A denial-of-service (DoS) or distributed denial-of-service (DDoS) attack is a malicious attempt to disrupt normal traffic of a targeted server, service, or network by overwhelming the target or its surrounding infrastructure with a flood of Internet traffic. There are several types of DDoS attacks, for example, HTTP flood, SYN flood, DNS amplification, etc.
Protection against DDoS
These rules are only an improvement for firewall, do not forget to properly secure your device: Building Your First Firewall!
/ip firewall address-list add list=ddos-attackersadd list=ddos-target /ip firewall filter add action=return chain=detect-ddos dst-limit=32,32,src-and-dst-addresses/10s add action=add-dst-to-address-list address-list=ddos-target address-list-timeout=10m chain=detect-ddos add action=add-src-to-address-list address-list=ddos-attackers address-list-timeout=10m chain=detect-ddos /ip firewall raw add action=drop chain=prerouting dst-address-list=ddos-target src-address-list=ddos-attackers
First, we will send every new connection to the specific firewall chain where we will detect DDoS:
/ip firewall filter add chain=forward connection-state=new action=jump jump-target=detect-ddos
In the newly created chain, we will add the following rule with the “dst-limit” parameter. This parameter is written in the following format: dst-limit=count[/time],burst,mode[/expire]. We will match 32 packets with 32 packet burst based on destination and source address flow, which renews every 10 seconds. The rule will work until a given rate is exceeded.
/ip firewall filter add chain=detect-ddos dst-limit=32,32,src-and-dst-addresses/10s action=return
So far all the legitimate traffic should go through the “action=return”, but in the case of DoS/DDoS “dst-limit” buffer will be fulfilled and a rule will not “catch” any new traffic. Here come the next rules, which will deal with the attack. Let`s start with creating a list for attackers and victims which we will drop:
ip firewall address-list add list=ddos-attackers ip firewall address-list add list=ddos-targets ip firewall raw add chain=prerouting action=drop src-address-list=ddos-attackers dst-address-list=dddos-targets
With the firewall filter section, we will add attackers in the “DDoS-attackers” and victims in list “ddos-targets” list:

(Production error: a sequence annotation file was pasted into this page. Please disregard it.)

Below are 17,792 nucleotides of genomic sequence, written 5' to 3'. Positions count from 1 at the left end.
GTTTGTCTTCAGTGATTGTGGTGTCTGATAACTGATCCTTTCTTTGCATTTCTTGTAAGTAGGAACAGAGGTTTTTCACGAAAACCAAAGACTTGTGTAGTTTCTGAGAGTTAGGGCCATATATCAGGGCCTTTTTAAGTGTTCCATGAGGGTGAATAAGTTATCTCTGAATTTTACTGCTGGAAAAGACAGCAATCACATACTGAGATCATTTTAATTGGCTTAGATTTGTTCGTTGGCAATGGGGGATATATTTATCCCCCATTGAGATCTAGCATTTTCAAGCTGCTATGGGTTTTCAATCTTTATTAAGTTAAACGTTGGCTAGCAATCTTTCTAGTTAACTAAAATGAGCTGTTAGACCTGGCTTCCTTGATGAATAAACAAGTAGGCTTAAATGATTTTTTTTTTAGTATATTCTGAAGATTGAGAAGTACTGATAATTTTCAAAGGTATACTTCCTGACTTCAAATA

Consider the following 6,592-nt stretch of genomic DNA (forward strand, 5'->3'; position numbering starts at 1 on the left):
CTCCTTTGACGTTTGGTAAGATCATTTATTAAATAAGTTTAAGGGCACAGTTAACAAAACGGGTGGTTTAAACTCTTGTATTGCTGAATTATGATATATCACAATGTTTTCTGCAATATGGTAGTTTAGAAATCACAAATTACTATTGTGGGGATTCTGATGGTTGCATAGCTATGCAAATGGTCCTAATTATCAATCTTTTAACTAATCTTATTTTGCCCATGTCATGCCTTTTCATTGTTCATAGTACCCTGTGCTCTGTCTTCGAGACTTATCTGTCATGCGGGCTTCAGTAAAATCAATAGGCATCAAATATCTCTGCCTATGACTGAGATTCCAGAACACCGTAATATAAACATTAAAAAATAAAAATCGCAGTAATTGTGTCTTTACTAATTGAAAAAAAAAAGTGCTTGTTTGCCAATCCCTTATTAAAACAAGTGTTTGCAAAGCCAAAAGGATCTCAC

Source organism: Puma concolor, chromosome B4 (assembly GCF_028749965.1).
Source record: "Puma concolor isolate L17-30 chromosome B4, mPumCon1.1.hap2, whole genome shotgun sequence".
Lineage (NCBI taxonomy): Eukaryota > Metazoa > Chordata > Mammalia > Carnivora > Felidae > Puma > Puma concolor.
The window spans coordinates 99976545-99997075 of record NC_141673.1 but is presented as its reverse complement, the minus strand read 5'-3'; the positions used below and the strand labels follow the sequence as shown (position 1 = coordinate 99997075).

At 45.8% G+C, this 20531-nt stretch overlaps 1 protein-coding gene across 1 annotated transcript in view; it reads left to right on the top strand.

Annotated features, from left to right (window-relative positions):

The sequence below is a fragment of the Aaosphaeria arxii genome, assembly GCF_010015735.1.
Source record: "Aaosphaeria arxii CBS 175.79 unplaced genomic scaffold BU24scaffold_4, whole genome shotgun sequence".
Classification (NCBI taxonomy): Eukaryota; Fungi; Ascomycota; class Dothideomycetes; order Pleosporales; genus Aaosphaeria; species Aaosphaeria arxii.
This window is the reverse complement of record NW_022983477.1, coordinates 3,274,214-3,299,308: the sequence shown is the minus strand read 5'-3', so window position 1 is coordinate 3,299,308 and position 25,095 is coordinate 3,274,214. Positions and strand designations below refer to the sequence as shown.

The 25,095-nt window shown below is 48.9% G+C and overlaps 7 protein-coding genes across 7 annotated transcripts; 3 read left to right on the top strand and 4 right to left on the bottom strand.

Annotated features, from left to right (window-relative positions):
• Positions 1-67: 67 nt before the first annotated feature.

/ip firewall filter add action=add-dst-to-address-list address-list=ddos-target address-list-timeout=10m chain=detect-ddos add action=add-src-to-address-list address-list=ddos-attackers address-list-timeout=10m chain=detect-ddos
An SYN flood is a form of DoS attack in which an attacker sends a succession of SYN requests to a target’s system in an attempt to consume enough server resources to make the system unresponsive to legitimate traffic. Fortunately, in RouterOS we have specific feature for such an attack:
/ip settings set tcp-syncookies=yes
The feature works with sending back ACK packets that contain a little cryptographic hash, which the responding client will echo back with as part of its SYN-ACK packet. If the kernel doesn’t see this “cookie” in the reply packet, it will assume the connection is bogus and drop it.
An SYN-ACK flood is an attack method that involves sending a target server spoofed SYN-ACK packet at a high rate. The server requires significant resources to process such packets out-of-order (not in accordance with the normal SYN, SYN-ACK, ACK TCP three-way handshake mechanism), it can become so busy handling the attack traffic, that it cannot handle legitimate traffic and hence the attackers achieve a DoS/DDoS condition. In RouterOS, we can configure similar rules from the previously mentioned example, but more specifically for SYN-ACK flood:
/ip firewall filter add action=return chain=detect-ddos dst-limit=32,32,src-and-dst-addresses/10s protocol=tcp tcp-flags=syn,ack